How did you research the history of the city?Well I have this connection that my grandfather had come to New York City in the 1920s. And my father was born there in the 1930s. And my grandfather remained, so they were this great connector back almost 100 years. ... My grandfather would tell me about working in New York in the 1920s and ‘30s and on Long Island in the ‘50s and what it was like. My dad went to school in Manhattan and was drafted into the Army during the Korean War. They were my connections to the past and laid the groundwork. And my dad would talk about the old Penn Station and my grandfather would talk about living on a nickel a day. He laughed so hard about the book on New York on five dollars a day, which was popular in the ‘80s. He said, “Oh, I did much better than that.” And he watched the Empire State Building go up. He’d have lunch or dinner out there when he was working in the restaurant or when he had a couple days of unemployment. I put this in the book, they would use the Indian tribes who were not very afraid of heights and he talked to one of them. And the man said, “We’re just as scared as the next person, but we take a lot of pride in our ability to do this.” And then the guy pointed up and said, “See that guy over there in the red shirt? That’s a woman. Her husband is sick and he doesn’t want to lose this job.”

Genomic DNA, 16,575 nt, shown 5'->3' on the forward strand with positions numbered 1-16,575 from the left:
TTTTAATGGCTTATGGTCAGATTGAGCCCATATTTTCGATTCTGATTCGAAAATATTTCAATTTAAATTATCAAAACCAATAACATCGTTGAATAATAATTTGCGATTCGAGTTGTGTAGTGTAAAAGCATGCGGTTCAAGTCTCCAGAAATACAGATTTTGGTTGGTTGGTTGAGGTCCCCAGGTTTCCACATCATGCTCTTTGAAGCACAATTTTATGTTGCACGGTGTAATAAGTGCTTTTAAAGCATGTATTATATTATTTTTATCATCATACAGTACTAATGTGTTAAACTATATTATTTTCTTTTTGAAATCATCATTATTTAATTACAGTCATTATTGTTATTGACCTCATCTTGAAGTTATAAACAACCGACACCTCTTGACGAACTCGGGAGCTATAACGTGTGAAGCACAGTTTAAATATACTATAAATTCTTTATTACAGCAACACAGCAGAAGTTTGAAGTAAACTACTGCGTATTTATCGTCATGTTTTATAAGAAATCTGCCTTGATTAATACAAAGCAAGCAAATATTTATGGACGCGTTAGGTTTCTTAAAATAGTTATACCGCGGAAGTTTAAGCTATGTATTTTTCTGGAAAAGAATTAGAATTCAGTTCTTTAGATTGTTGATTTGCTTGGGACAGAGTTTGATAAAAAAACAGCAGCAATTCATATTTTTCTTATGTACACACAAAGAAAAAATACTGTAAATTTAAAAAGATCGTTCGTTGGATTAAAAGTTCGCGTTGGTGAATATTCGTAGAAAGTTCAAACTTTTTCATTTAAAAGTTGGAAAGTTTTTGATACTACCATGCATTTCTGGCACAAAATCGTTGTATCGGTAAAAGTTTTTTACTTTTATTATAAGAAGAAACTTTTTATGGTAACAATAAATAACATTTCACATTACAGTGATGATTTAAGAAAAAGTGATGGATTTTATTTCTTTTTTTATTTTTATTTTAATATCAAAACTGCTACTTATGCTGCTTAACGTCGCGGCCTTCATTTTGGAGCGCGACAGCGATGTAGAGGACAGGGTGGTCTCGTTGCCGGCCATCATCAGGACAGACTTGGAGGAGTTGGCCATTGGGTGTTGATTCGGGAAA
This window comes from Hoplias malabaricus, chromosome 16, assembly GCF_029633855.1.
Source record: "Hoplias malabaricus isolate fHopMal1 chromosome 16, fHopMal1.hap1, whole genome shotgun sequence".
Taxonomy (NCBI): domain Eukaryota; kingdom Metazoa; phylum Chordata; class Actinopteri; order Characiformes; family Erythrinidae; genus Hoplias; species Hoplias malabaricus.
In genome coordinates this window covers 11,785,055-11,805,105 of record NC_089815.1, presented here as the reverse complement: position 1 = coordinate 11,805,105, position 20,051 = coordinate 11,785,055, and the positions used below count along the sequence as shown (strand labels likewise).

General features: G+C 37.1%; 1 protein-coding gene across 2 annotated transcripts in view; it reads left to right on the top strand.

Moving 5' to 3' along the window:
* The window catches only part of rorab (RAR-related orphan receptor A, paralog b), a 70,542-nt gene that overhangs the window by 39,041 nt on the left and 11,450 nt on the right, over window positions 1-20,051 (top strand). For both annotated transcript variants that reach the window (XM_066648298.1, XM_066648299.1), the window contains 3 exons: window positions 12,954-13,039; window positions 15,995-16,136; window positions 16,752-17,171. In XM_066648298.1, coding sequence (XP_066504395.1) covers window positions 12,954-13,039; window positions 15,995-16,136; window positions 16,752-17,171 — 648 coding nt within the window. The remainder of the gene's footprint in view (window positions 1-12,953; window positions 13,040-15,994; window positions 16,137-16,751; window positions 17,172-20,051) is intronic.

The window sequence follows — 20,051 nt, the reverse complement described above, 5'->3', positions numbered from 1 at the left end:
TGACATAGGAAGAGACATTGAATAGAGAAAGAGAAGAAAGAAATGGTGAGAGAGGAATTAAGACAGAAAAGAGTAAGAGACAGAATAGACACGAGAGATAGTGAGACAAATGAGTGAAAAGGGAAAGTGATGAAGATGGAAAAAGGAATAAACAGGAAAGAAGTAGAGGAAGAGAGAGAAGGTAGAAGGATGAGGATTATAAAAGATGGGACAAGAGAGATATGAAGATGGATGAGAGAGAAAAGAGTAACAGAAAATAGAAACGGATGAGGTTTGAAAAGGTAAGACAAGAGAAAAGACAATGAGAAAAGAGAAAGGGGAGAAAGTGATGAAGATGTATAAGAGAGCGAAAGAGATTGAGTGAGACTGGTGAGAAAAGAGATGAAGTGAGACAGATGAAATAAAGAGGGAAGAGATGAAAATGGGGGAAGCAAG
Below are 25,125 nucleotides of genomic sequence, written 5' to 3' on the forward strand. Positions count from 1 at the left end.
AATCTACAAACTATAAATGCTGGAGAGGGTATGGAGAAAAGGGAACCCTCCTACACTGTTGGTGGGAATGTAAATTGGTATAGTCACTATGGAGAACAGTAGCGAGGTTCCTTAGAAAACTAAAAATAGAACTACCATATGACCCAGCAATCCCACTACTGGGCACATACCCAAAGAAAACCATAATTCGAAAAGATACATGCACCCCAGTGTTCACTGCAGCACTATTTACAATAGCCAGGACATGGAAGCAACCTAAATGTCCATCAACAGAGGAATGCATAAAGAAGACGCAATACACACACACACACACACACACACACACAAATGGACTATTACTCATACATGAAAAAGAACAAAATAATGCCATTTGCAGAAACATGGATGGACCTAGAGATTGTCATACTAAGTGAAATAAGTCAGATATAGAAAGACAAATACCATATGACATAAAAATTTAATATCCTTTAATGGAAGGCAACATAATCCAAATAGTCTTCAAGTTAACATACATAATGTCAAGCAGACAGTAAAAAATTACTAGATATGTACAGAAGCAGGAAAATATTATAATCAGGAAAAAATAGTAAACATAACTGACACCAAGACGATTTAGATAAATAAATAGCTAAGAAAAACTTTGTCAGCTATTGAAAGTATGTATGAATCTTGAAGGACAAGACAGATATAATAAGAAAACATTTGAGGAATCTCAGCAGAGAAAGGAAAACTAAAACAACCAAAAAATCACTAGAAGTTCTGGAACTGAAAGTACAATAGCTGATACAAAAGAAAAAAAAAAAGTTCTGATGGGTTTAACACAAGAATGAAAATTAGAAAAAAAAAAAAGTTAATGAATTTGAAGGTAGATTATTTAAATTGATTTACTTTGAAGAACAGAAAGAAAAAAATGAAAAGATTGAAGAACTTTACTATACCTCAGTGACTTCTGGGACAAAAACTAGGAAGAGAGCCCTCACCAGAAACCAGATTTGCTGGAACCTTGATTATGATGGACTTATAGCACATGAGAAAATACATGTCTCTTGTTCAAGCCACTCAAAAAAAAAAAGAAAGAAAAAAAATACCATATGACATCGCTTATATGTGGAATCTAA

You wrote that the Second Avenue subway project actually began in 1920.It’s been a work-in-progress for almost 100 years now. And when you look at China building five or ten expensive subways all in one year, it does make us look down at our feet. But, as I said, a lot of people say, “New Yorkers don’t like children. It’s not a child-friendly city.” And I say, “We love children. We’re building a subway for our children’s children.” I doubt I’ll ever get to ride the Second Avenue subway. And yeah, my whole neighborhood has been torn up for years now. All my favorite restaurants have been forced to close down. And we’re suffering because that’s how much we love children.